zondag 30 maart 2008

Interior panels

Getting a bit fed up doing the laminations on the beam mounts, I decided to first do some of the interior panels.
I'm making a straight side on the starboard settee, with three access holes. For this panel I used lighter, cheaper, foam than the standard divinycell whicht turned out to be a big mistake. Very weak and therefore difficult to work with.
Later on I'll probably put in a raised floor. Not fixed, but removable panels resting on some edge glued to the centerboard case and the side panel shown below.
Also test-fitted the storage compartiment panel. It's running parallel with the settee-fronts and on all points at the same height relative to the settee. It looks a bit odd because the hull-side area between the panel and the settee is much wider at the front of the panel than near the main bulkhead. I'll wait a bit and make sure I want to keep the panel like this before taping it in place. I'll have to fill & sand the outside of the beam mounts a bit more before I can glass it. In the right lower corner I used a lot of putty while glassing from the inside. This is handy because it's easy to shape this corner without having to be afraid to sand into the glass.

woensdag 19 maart 2008

Front beam mount

Last mold for this beam mount. I used a hot glue gun to put and keep the mold pieces in place and stuck to each other. Very easy, should have used it earlier on.
In the front mold area (inner side, of course) I used a lot of putty in all corners, to be able to shape the protruding area on the outside without sanding into the glass. Sounds like Abracadabra? In one of the next posts I'll be able to show what I mean with a picture.
Inner laminate on the right front beam mount is in place. It took me longer than expected (over three hours) to get this job done - both sides of the mount - and I finished at about half past one in the morning. It's very busy at the moment at work and at home, so working in the evenings/nights is necessary to keep going.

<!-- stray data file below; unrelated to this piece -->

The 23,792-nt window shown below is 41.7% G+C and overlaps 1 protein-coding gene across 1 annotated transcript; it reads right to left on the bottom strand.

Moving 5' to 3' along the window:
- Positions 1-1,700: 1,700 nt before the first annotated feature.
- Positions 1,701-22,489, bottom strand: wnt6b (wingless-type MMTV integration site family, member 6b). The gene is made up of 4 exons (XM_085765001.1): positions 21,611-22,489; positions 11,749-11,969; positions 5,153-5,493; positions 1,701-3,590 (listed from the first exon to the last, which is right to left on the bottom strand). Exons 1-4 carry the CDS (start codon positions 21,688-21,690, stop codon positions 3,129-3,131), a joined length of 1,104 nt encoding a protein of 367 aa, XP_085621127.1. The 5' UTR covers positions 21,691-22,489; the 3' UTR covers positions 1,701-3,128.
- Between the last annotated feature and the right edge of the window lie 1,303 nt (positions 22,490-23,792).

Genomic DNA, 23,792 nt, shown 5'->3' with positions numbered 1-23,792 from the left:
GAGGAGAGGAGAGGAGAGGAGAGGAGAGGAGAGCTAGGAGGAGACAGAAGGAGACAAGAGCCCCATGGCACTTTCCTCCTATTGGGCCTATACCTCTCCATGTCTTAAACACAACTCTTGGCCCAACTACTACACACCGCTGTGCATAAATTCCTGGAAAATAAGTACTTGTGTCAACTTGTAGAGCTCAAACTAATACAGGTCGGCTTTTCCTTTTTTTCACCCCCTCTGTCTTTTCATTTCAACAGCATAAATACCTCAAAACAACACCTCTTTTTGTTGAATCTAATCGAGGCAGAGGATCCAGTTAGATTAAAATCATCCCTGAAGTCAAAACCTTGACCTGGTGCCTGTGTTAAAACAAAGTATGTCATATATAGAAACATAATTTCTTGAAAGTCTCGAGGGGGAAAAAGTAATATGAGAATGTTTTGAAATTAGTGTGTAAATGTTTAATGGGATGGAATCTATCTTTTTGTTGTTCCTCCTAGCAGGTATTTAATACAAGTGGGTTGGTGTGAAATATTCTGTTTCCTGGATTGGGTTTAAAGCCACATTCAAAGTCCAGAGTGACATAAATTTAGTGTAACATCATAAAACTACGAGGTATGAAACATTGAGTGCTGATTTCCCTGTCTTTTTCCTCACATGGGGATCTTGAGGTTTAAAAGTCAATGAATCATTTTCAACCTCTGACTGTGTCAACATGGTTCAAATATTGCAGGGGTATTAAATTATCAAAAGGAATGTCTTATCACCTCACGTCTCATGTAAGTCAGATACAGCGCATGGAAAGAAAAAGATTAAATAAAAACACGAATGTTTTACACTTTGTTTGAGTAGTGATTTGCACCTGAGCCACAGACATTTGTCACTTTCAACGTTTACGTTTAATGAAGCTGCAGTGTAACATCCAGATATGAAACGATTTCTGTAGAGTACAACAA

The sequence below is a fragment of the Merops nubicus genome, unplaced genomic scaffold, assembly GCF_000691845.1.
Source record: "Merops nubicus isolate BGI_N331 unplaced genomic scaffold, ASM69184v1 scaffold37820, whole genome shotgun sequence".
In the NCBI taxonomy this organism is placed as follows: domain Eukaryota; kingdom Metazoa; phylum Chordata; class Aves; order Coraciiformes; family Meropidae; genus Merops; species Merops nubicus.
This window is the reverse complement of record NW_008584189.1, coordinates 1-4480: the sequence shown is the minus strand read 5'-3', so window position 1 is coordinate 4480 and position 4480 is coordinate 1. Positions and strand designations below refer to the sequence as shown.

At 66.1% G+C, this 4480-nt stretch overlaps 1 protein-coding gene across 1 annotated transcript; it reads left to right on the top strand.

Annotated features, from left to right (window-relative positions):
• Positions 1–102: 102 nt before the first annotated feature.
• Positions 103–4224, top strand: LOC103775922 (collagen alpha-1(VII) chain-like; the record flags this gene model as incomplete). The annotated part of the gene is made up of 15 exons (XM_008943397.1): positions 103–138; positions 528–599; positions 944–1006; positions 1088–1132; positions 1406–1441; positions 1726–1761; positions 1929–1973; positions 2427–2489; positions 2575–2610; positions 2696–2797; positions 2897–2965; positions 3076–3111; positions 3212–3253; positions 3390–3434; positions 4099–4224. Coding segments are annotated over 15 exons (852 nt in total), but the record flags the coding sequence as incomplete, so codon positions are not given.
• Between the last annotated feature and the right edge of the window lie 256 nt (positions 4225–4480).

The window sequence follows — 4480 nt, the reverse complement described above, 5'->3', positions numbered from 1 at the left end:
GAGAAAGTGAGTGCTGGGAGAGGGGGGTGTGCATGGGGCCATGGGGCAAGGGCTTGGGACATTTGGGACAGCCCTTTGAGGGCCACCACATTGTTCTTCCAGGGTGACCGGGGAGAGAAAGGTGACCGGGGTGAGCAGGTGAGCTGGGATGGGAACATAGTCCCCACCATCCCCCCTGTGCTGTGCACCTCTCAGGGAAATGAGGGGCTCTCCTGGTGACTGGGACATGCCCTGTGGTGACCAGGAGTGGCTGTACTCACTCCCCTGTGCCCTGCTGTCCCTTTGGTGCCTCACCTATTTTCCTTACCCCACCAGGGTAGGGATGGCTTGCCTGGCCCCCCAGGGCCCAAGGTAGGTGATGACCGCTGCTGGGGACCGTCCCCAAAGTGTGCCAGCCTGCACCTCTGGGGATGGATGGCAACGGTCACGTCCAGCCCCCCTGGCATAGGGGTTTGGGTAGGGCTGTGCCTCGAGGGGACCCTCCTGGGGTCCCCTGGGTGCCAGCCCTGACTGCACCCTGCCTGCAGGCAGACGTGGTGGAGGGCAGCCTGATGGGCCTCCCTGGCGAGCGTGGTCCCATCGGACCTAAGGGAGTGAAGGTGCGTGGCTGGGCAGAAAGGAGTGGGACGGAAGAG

I tried to laminate the "C" glass in one big piece, as I did on the rear beam mounts. This just doesn't work on the front mounts. What worked for me was: laminate beam bracket area and a bit up + overlap on hull with one piece, lapping out about 6 cm on mount. Then laminate over mold plate and up, overlapping hull and lapping out on mount. Then one piece over the mount and the bulkhead.
Then you get something looking like this......
In an earlier post I said using the angled grinder is a good way to cut the beam bracket area flush, and that is still true. However, I found out using an old saw, pressed 'flush' to the hull, works even better and with lesser mess. Dark photo alert.

zondag 16 maart 2008

Trimming coaming

Trimming the coaming with a piece of 18 mm mdf and a sander (40 grit) . Beside this I've been busy taping the underside of the cockpit seats.

zaterdag 15 maart 2008

cockpit coaming + work on front beam mounts

Mold for the compression pad. Clamped in place with two wooden sticks. Same mold, seen from the other side.
I decided to leave a small coaming in the cockpit aft of the beam mounts. The coaming has been roughly cut, dug out and filled with putty, and is taped to the cockpit seat. Once cured, I'll trim the edge using a sander & grit 40.
Stern also has been roughly cut and filled. Once cured I'll sand it back to match the final outline.

maandag 10 maart 2008

main work on cockpit done

With the coamings in place I only have to double the floor (and do some small things like filling the hatches-edges) to finish the cockpit.
I tried to get a nice picture, but it's not possible to stand back far enough. Hope this one will give an idea.
I have to decide what to do with the coaming aft of the beam mounts. Plans say I can leave a small edge here, or trim the coaming flush with the seat tops. I'm a bit in doubt here. It will be easiest and most 'clean' looking to trim the coaming flush, but without a coaming it will be very easy for things to drop into the water. On the other hand: maybe a 2 cm high ridge won't help much in this respect.
So.... I'l probably trim the coaming flush with the seats, and if that turns out to be a mistake I'll ad a sort of ridge (wood?) later on.

Any ideas are appreciated. Always nice to get real comments in stead of the 'Look Here and Here' spambot-comments.

I also cut the beam mount bolting area flush with the hull. An angled grinder works really well for this kind of jobs (lots of dust, though). As you may notice, most of the pre-molded sides of the beam mount bolting area are cut away, so it's no use to trim the home-molded side beforehand to exactly match the Farrier-molded side (as I have seen some other builders do).